4) In the New Ventures publication, Voices of the Entrepreneurs, entrepreneurs spoke about the slow pace of impact investors. Luis Felipe Avella Villegas, founder and CEO of Factoría Quinoa in Colombia, said, “The world of impact investment is so slow compared to the world of traditional investors. And this is not good for creating results and supporting companies like ours…because when the company is in this stage of growth, we need to move quickly with everyone in the chain. The investor can’t say to us, ‘I really like your product, I love your project, but I want to wait maybe one or two years.’ Because that does not work.” If you could respond to Luis Felipe, what would you say?
I would say, “I feel your pain—but I’m dancing as fast as I can!” Challenging investors to mobilize more investment funds in support of solid businesses is a key part of our field’s accountability system. Yet at the same time, we need to recognize that just as “traditional investing” did not emerge whole-cloth, but rather evolved over numerous decades, impact investing must also be given the time to emerge in a way that is effective—not only for moving money, but for moving smart money into the right opportunities. Traditional investors—who know full well how hard making effective direct investments can be—have it easy compared with impact investors in that they are accountable for only one thing: financial performance.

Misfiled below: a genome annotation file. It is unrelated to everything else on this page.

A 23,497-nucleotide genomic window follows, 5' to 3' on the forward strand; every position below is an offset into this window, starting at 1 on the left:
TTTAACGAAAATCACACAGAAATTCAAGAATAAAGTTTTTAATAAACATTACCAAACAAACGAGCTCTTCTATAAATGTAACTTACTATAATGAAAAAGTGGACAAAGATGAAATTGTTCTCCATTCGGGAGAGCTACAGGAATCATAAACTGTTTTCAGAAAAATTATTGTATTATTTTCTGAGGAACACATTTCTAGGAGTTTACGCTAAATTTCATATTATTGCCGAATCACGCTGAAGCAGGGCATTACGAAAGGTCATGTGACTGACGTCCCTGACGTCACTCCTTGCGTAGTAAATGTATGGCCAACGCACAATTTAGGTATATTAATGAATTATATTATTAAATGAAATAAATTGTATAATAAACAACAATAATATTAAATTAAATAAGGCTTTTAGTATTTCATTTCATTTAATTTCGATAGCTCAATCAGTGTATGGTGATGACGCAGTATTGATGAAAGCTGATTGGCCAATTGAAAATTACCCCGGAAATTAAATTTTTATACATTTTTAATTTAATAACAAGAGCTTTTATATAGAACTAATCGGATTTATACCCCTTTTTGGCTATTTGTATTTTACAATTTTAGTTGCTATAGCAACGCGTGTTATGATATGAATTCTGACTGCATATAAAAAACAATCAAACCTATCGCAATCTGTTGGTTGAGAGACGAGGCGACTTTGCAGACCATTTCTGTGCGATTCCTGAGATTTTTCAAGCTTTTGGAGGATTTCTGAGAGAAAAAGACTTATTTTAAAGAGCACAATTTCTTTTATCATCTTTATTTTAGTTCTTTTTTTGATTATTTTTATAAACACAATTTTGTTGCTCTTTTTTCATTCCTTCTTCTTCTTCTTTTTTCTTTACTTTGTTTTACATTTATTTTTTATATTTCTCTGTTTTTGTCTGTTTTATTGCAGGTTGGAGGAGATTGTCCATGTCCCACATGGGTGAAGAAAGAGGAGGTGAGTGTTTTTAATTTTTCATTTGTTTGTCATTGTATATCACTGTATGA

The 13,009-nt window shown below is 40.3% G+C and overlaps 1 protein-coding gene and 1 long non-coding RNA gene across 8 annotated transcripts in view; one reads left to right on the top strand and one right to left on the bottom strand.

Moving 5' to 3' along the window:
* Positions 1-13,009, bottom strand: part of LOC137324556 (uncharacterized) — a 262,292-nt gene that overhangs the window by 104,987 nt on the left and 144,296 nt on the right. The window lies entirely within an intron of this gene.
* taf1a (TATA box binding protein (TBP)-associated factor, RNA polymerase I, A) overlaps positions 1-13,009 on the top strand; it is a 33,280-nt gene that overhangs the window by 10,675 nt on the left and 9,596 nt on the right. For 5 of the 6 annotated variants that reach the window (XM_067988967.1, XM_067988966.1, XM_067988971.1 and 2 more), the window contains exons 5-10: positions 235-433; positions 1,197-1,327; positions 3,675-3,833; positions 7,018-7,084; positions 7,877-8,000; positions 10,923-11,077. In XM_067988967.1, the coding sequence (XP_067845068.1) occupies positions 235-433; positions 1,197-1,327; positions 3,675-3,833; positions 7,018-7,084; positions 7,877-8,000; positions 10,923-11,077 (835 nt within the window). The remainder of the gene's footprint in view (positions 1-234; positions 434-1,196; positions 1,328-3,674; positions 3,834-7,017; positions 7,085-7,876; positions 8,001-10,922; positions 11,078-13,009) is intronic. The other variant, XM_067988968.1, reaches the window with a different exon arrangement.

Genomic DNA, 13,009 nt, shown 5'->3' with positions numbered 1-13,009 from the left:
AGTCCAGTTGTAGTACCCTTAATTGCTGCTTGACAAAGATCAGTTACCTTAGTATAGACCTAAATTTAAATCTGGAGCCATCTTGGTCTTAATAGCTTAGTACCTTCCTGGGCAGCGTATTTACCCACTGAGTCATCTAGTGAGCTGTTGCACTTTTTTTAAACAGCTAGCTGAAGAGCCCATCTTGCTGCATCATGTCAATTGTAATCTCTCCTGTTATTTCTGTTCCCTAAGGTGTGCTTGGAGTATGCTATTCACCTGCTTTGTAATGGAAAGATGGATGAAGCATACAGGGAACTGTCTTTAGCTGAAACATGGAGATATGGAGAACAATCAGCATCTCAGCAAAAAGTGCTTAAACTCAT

When you’re looking for investment opportunities that actively manage multiple levels of firm performance (financial, environmental, and social aspects of firm value creation) and you don’t have “off-the-shelf” tools to guide you—and must overcome the “finance first” mindset of traditional investors—then we need to understand this is not something that will happen effectively in a matter of months or a few short years. We are still building our tools and practices. It is for this reason I’ve committed to dialing back my time spent talking about impact investing and ramp up my time working with family offices actually doing impact investing. The Luises of this world need not only capital, but smart capital invested on the right terms with a deep understanding of the challenges faced by today’s social entrepreneurs. We will get there—but we need to get there with integrity and a depth of knowledge that limits our failures and has the greatest promise of optimizing our successes.